3. I need to take care of myself and get what I need for myself to stay strong. I was tired, last night, and I pushed myself too hard. I need to back off and take some time to myself, especially when I spend extended periods with my spouse. My spouse and I had gone for a drive earlier, yesterday before my outburst, and they are so anxiety-ridden about just about everything, that it’s very stressful to be around them. It’s like a never-ending drama — over huge dangers and threats which seem like they’re nothing to me. When I do the driving, they constantly boss me and yell at me about how I drive, where I should turn, what I should do. It’s a total friggin’ drain.
  4. I need to keep to a regularly active schedule. I was out of sorts already, last night before my outburst, because I was off my regular schedule. I also did not expend enough energy over the weekend and wear myself out physically. I need that. I need to keep active and tire myself out, so I don’t think too damn’ much.
  5. My spouses’ way of living is not healthy — for them or for anyone. They spend a lot of time sitting around thinking about shit that makes them crazy, and they end up pulling me into their undertow. When I am around them, they use me as a “sounding board” which just sucks me into their downward spiral. This is not good. I need to keep myself up and elevated and healthy and take regular breaks when I spend a lot of time around them.

Truthfully, I actually need to protect myself from the one person I love with all my heart. It’s kind of tough, but there it is. If I can think of it as protecting myself from the demons that are eating them alive, that’s a better way to look at it. But it’s still very painful to watch them on that downward spiral, and be helpless to do anything about it.

Having extra days off can be good, but they can be be bad, too.

I just have to keep all this in mind and take the best care of myself that I can.

My head hurts. I’m foggy and dull… and a little bit afraid of bringing up the episode last night with my neuropsych. I’m afraid of what might happen if they tell me to go to the hospital and get checked out. But at the same time, if I don’t get the help I need, then what?

On the bright side, I’ve got almost four months’ worth of pay stashed in the bank, so if I do have to take some time off, I can. My mortgage is taken care of for the next month, and I’ve got enough to at least keep going, if I need to take some time.

Ideally, it won’t come to that. But when I think it through, the fact is, I can afford to take a week (even a month) off work, if I have to. I could even go to part-time for the short term, and we’d be okay for at least three or four months.

Anyway, speaking of work, I’ve got to get going. My fingers aren’t typing very well, and I’m fortunate to work with folks who have never seen me at my peak, so they have no idea just how impaired I am, right now. I’ll just get through the day, talk to my neuropsych, and try to keep as clear as possible, so I can make the right decisions and do the right things.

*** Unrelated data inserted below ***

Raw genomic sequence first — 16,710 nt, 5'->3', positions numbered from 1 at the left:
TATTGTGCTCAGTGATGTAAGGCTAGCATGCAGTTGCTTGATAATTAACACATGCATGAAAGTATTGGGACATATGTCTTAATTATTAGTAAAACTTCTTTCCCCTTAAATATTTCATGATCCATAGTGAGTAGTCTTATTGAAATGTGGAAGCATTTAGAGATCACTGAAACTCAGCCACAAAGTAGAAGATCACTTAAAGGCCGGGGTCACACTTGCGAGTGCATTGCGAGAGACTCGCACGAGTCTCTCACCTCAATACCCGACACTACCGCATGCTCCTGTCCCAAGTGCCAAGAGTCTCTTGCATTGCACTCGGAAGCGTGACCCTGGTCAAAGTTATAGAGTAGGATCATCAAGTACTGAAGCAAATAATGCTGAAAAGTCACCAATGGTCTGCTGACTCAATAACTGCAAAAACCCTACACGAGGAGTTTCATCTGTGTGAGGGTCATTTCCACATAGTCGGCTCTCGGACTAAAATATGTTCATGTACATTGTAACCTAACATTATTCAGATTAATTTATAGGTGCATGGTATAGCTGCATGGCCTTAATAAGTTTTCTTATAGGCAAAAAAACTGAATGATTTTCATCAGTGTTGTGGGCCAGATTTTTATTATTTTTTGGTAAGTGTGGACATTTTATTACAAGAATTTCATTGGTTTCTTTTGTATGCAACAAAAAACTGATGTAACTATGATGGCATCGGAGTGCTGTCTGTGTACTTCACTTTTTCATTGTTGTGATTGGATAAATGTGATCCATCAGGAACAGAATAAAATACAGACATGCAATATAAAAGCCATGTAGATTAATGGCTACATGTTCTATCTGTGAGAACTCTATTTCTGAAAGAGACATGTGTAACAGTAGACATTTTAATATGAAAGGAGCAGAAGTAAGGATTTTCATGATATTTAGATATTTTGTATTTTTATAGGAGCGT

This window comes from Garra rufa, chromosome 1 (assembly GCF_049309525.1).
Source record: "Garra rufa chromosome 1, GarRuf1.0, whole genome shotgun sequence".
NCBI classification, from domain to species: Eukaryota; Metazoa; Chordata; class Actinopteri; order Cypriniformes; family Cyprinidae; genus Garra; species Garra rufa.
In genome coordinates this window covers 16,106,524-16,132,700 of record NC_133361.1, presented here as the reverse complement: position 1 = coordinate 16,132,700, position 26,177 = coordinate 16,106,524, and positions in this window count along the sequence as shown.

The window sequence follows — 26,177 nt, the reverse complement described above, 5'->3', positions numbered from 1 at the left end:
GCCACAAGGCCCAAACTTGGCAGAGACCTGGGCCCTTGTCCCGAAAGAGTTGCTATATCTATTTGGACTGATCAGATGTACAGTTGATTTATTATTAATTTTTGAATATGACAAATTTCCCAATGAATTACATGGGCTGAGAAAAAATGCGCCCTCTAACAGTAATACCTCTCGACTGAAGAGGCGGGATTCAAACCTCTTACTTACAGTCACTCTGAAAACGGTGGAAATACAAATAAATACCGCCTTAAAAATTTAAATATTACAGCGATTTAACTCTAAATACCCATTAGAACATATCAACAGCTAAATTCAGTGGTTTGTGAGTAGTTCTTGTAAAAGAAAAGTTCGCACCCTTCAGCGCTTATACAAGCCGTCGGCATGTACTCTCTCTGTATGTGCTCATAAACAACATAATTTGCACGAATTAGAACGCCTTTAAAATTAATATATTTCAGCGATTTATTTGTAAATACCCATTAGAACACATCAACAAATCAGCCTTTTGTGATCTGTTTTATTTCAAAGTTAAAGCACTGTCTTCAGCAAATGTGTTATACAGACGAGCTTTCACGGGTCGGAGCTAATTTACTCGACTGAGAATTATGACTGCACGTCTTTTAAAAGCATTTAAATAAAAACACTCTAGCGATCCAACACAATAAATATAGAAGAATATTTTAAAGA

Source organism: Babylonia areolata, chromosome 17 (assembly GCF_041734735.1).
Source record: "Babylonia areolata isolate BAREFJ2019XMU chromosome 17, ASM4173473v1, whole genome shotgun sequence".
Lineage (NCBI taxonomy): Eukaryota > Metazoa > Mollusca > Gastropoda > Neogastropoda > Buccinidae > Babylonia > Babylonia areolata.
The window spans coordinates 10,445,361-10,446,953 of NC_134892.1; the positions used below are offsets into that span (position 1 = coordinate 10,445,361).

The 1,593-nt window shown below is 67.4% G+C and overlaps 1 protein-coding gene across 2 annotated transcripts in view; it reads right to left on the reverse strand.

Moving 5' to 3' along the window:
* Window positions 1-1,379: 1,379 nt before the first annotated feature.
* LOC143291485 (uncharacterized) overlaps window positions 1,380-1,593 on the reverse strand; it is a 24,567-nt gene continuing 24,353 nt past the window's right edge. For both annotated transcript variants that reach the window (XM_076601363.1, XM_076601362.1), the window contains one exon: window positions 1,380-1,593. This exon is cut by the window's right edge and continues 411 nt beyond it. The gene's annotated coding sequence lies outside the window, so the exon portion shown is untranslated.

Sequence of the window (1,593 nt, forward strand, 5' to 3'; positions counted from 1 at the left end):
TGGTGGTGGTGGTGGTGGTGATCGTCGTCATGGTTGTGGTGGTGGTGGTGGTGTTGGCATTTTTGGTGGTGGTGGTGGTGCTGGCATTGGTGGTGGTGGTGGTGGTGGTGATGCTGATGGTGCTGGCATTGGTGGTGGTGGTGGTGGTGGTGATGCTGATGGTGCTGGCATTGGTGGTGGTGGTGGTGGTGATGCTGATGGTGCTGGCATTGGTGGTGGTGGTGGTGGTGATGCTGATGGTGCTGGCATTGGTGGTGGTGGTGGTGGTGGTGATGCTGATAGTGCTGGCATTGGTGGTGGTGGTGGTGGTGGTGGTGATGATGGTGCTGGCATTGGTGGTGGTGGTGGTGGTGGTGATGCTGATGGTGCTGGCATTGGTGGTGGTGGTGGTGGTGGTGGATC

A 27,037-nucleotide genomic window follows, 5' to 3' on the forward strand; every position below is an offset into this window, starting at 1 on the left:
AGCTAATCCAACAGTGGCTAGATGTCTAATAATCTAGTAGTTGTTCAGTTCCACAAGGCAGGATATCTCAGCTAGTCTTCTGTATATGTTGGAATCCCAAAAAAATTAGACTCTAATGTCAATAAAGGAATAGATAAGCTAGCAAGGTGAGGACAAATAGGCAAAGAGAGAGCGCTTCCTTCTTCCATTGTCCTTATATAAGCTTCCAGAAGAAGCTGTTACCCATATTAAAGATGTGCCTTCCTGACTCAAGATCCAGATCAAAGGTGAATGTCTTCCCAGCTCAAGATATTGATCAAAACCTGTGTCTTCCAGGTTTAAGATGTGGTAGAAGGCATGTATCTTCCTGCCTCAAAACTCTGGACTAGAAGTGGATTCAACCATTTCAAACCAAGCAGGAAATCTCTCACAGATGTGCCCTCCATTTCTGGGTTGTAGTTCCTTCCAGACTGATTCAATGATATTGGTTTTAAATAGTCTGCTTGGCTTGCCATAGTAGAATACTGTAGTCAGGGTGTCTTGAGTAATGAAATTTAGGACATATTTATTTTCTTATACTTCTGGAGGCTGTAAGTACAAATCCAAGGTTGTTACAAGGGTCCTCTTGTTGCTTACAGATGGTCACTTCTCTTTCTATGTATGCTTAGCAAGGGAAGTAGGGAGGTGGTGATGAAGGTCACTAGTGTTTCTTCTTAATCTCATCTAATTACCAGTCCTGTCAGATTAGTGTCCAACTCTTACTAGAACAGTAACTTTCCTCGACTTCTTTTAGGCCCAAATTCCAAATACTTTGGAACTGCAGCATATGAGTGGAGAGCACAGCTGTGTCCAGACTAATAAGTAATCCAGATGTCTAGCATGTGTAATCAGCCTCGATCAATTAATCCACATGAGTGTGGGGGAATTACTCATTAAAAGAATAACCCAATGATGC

Main thing is to keep chilled out and cool. I’m really bummed out that I couldn’t even make it through a weekend with my spouse without yelling and getting upset. We were doing so well… that is, I was doing so well. They were doing really shitty. But all I can control is myself. So, I have to take care of what I can control — myself — as much as humanly possible.

Screw it. Onward.

Advertisements

Help where we can find it

You just have to keep looking till you find what will help

I’ve always been a very independent person. I think I’ve had to become this way, because I had so little help when I was younger. I had a lot of problems, when I was a kid, and everybody around me thought that I was either fine (and faking it), or I was just being lazy.

That’s a hell of a thing to put on a kid, but it happens.

It happens all the time.

And it happened to me.

Not to cry over spilt milk, I have been literally forced to become independent from a very early age, which I believe has also primed me for an excellent TBI recovery. Getting a mild traumatic brain injury was no fun, back in 2004, and all the concussions / TBIs I had earlier in my life certainly did not help.

So, I’ve gotten in the habit of just making do. I’ve been fortunate to find a neuropsych I can work with, who has helped me a lot. I’m not sure what would have become of me over the past years, if I had not found them. Maybe I would have figured things out for myself. I know I was in the process of figuring a lot of things out, when I first met them, and I have been the “driver” behind most of my initiatives in getting my life together — most of the time, our sessions consist of me just talking about what I’ve done with my life, lately, and what steps I’ve taken to remedy issues I have.

The thing that’s helped me tremendously, is having someone who is NOT mentally ill, being a sounding board for me. I have spent an awful long time — most of my life — around mentally ill people and folks who are pretty determined to prove that there is something wrong with them, they’re deficient, they are damaged, etc., etc.  So, I have not actually had a lot of really positive role models, as a kid or as an adult. Especially when it comes to TBI.

First, there is so much denial about what TBI really involves, the degree to which it affects your judgment and thinking abilities, and how pervasive it is.

Second, everybody’s TBI is different, and one person’s extreme challenges may be no big deal for someone else — who has another set of challenges, entirely.